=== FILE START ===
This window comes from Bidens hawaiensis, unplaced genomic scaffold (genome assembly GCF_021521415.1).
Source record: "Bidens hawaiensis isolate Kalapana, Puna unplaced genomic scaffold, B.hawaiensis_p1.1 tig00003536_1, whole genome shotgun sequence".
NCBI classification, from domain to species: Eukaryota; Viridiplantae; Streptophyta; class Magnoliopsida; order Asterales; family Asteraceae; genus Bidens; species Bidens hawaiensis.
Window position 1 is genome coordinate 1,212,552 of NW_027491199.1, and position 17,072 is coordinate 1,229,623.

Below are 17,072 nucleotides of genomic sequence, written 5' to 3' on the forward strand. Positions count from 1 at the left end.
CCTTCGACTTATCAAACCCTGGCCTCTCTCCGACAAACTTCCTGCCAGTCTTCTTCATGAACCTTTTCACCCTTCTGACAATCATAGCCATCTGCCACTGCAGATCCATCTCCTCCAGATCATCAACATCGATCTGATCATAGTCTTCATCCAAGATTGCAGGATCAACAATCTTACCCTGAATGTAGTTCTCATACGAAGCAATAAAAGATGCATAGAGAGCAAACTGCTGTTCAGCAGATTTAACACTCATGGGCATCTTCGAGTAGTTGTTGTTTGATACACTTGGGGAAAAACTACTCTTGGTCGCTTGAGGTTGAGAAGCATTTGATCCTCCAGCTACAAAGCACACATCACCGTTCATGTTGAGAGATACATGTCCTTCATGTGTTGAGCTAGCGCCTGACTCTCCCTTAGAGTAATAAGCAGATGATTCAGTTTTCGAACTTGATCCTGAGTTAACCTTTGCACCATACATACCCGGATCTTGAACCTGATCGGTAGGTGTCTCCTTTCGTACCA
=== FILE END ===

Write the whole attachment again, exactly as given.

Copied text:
This window comes from Bidens hawaiensis, unplaced genomic scaffold (genome assembly GCF_021521415.1).
Source record: "Bidens hawaiensis isolate Kalapana, Puna unplaced genomic scaffold, B.hawaiensis_p1.1 tig00003536_1, whole genome shotgun sequence".
NCBI classification, from domain to species: Eukaryota; Viridiplantae; Streptophyta; class Magnoliopsida; order Asterales; family Asteraceae; genus Bidens; species Bidens hawaiensis.
Window position 1 is genome coordinate 1,212,552 of NW_027491199.1, and position 17,072 is coordinate 1,229,623.

Below are 17,072 nucleotides of genomic sequence, written 5' to 3' on the forward strand. Positions count from 1 at the left end.
CCTTCGACTTATCAAACCCTGGCCTCTCTCCGACAAACTTCCTGCCAGTCTTCTTCATGAACCTTTTCACCCTTCTGACAATCATAGCCATCTGCCACTGCAGATCCATCTCCTCCAGATCATCAACATCGATCTGATCATAGTCTTCATCCAAGATTGCAGGATCAACAATCTTACCCTGAATGTAGTTCTCATACGAAGCAATAAAAGATGCATAGAGAGCAAACTGCTGTTCAGCAGATTTAACACTCATGGGCATCTTCGAGTAGTTGTTGTTTGATACACTTGGGGAAAAACTACTCTTGGTCGCTTGAGGTTGAGAAGCATTTGATCCTCCAGCTACAAAGCACACATCACCGTTCATGTTGAGAGATACATGTCCTTCATGTGTTGAGCTAGCGCCTGACTCTCCCTTAGAGTAATAAGCAGATGATTCAGTTTTCGAACTTGATCCTGAGTTAACCTTTGCACCATACATACCCGGATCTTGAACCTGATCGGTAGGTGTCTCCTTTCGTACCA